Sarah Journey with Pheonix (Part 2)

When Sarah attended a clinic day at Just Equus she watched from the sidelines and immediately knew that she wanted Pete to work with her young horse, Phoenix.

Sarah was at a loss to explain why Phoenix was behaving the way he did.  Purchased as a young green horse barely ridden since being broken to saddle, Phoenix had become both anxious and intimidating.

“He is not a big horse,” says Sarah “but I was scared of him and had no clue how to proceed further without doing more harm.  There was simply no bond of trust or understanding between us. He developed quite an attitude for a small horse.

Phoenix is only 15 hands; small compared to my retired eventing horse Harley, a thoroughbred of over 16 hands but Phoenix’s biting, rearing and laying his ears back at me only widened the gulf between us.”

Sarah stood back and let Pete evaluate Phoenix.  For a time he worked on positive re-enforcement with him, letting him take in his messages in his own time.  When Pete works with horses, nothing is rushed and nothing is forced.  Pete came to understand the issues at work, causing Phoenix to be reactive and tense when actions were asked of him.

All horses have their own character and patterns of behaviour.  Phoenix was a horse that liked to please, he just needed to understand what was required of him.  “Once Peter had analysed what caused his anxiety we began to make progress,” Sarah relates.  “Phoenix learnt to follow his clear instructions and was happy to oblige, but once the task was performed he wanted his reward to be for Pete to back off.  He was suffering from sensory overload”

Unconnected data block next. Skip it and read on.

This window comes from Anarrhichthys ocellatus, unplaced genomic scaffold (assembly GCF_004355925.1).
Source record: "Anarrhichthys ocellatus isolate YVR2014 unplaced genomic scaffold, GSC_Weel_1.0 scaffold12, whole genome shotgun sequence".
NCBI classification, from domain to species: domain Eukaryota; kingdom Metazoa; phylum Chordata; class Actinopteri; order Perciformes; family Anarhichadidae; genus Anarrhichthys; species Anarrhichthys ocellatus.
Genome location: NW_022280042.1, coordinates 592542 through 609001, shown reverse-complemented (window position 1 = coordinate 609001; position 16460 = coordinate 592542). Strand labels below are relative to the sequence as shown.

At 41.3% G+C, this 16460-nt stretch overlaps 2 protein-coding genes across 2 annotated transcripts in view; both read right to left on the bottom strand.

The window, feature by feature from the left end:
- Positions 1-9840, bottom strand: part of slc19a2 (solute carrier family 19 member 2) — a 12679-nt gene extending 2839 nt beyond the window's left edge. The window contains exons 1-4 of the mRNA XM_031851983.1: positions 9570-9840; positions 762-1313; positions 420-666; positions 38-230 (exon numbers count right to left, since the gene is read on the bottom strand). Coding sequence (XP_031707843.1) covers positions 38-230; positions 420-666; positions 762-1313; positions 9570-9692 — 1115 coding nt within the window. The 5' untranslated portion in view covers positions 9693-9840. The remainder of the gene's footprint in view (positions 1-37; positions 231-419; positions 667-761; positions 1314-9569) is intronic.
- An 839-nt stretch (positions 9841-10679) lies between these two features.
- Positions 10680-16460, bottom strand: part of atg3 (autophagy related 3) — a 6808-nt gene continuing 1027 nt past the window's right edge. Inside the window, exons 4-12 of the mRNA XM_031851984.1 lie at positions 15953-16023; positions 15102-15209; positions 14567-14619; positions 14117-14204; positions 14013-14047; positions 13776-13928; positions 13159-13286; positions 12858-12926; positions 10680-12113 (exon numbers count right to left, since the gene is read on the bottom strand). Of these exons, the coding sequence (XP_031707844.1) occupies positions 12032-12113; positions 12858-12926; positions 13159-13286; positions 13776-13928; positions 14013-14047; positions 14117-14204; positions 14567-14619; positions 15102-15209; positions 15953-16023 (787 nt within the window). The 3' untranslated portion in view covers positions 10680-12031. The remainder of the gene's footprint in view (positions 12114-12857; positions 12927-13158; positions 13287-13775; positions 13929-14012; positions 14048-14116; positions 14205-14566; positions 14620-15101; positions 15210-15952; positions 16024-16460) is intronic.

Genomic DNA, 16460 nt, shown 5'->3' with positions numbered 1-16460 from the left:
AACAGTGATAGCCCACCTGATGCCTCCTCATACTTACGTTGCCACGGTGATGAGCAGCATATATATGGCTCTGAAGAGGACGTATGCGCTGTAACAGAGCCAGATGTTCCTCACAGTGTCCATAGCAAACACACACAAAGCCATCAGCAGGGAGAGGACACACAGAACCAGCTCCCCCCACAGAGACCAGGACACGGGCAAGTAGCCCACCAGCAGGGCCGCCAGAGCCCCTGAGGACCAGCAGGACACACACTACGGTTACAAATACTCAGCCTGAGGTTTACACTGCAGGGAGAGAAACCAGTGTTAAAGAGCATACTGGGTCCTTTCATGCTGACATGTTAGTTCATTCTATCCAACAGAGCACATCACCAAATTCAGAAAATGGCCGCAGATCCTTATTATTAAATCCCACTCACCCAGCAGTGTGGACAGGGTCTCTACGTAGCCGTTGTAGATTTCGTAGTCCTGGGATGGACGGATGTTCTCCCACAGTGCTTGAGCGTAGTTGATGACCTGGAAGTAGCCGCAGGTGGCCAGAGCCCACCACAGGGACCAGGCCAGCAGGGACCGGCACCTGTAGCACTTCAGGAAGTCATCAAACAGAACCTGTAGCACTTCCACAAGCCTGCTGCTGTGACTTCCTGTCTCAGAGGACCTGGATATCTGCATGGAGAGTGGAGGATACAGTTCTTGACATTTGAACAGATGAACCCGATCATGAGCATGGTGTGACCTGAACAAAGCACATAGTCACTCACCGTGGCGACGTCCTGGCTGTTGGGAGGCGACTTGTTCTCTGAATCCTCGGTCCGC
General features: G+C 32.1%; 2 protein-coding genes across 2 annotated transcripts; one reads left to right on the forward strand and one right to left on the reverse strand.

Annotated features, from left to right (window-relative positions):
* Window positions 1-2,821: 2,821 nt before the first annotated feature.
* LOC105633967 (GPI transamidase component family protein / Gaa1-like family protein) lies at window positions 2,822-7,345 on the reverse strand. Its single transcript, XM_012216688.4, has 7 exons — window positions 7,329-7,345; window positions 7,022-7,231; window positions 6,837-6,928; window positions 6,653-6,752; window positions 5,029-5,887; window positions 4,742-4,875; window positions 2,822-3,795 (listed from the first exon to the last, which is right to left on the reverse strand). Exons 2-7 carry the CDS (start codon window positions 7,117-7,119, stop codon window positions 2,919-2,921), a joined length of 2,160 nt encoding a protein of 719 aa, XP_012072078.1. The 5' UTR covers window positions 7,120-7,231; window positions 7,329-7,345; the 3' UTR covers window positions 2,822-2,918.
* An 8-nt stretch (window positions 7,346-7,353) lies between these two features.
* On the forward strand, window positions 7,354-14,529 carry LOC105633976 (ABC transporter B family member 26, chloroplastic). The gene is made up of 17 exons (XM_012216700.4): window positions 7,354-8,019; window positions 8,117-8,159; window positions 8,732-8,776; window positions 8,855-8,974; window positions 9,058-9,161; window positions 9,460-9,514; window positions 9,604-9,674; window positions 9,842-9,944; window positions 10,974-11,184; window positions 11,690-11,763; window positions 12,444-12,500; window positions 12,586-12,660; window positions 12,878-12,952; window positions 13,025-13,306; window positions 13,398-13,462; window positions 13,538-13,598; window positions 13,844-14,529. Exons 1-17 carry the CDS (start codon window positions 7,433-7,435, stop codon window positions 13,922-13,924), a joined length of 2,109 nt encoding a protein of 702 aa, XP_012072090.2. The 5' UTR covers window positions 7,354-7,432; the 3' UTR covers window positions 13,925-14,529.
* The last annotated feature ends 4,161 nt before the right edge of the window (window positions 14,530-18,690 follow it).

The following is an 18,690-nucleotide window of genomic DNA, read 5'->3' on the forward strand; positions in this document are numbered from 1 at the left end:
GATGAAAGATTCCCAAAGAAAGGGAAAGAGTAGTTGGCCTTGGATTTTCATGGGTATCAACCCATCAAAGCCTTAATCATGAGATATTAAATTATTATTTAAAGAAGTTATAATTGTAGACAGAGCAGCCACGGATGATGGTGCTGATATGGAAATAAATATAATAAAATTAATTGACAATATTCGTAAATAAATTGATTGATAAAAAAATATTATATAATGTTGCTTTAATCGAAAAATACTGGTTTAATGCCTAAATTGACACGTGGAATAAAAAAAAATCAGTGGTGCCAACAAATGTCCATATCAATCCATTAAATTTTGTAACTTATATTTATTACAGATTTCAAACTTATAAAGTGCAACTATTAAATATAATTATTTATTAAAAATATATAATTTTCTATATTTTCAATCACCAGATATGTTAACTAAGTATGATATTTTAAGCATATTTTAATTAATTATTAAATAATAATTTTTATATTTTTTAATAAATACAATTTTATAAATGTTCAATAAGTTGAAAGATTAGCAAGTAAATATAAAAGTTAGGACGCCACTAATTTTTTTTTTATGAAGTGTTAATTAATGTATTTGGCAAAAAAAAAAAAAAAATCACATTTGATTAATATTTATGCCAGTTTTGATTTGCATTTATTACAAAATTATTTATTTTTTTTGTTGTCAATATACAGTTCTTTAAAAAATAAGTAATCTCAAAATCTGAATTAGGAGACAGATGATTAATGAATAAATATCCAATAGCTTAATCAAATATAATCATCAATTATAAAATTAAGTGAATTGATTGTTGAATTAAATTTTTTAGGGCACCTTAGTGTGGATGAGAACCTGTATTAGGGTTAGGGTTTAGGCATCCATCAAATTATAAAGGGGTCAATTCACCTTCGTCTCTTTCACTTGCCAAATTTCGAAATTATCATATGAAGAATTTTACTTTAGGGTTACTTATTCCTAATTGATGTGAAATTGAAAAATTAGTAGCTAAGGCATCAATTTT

“When you ask too much of your horse it just stresses him out – you ask, he obliges, don’t keep asking.  The slightest response deserves reward and positive reinforcement.” Pete says.

With understanding and reward, Phoenix became a much happier horse.  It was time for Sarah to step in, under Pete’s guidance.  Knowing when to use your energy and when to back off, how to ask questions of your horse and recognise his answer is a fine balancing act that requires skill and finesse.  Sarah and Phoenix gradually built a connection based on understanding.  This connection requires feel, timing and balance but once established a strong bond exists between horse and rider that can only lead to better and more respectful communication.

After two years of progress with Phoenix, Sarah took time off once again during her pregnancy with her third child.  Eight weeks after the birth she was eager to get back in the saddle.  After only one lesson with Pete, Phoenix was right back to where he and Sarah had left off.  The bond was as strong as ever but the learning continues.

“Phoenix has become more affectionate towards me since our training together began,” says Sarah “and that’s a wonderful thing.  I think it’s what every horse owner looks for.  We still have our moments, though.  There are days when Phoenix mentally ‘gives me the bird’.  He likes to push the boundaries and doesn’t allow for mistakes.  In a way he reflects my insecurities.  If I don’t ask of him in the right way he teaches me ask again until I get it right.  He is very straightforward like that.  I have to be nothing but honest with this horse.”

One of Sarah’s proudest moments happened just recently after a pleasurable ride; Phoenix rewarded Sarah by self-loading onto the float without the use of any aids.  “He’s certainly come a long way since that first lesson with Pete,” Sarah says with a smile.

Read Sarah’s journey with Pheonix – The Beginning, Part 1.

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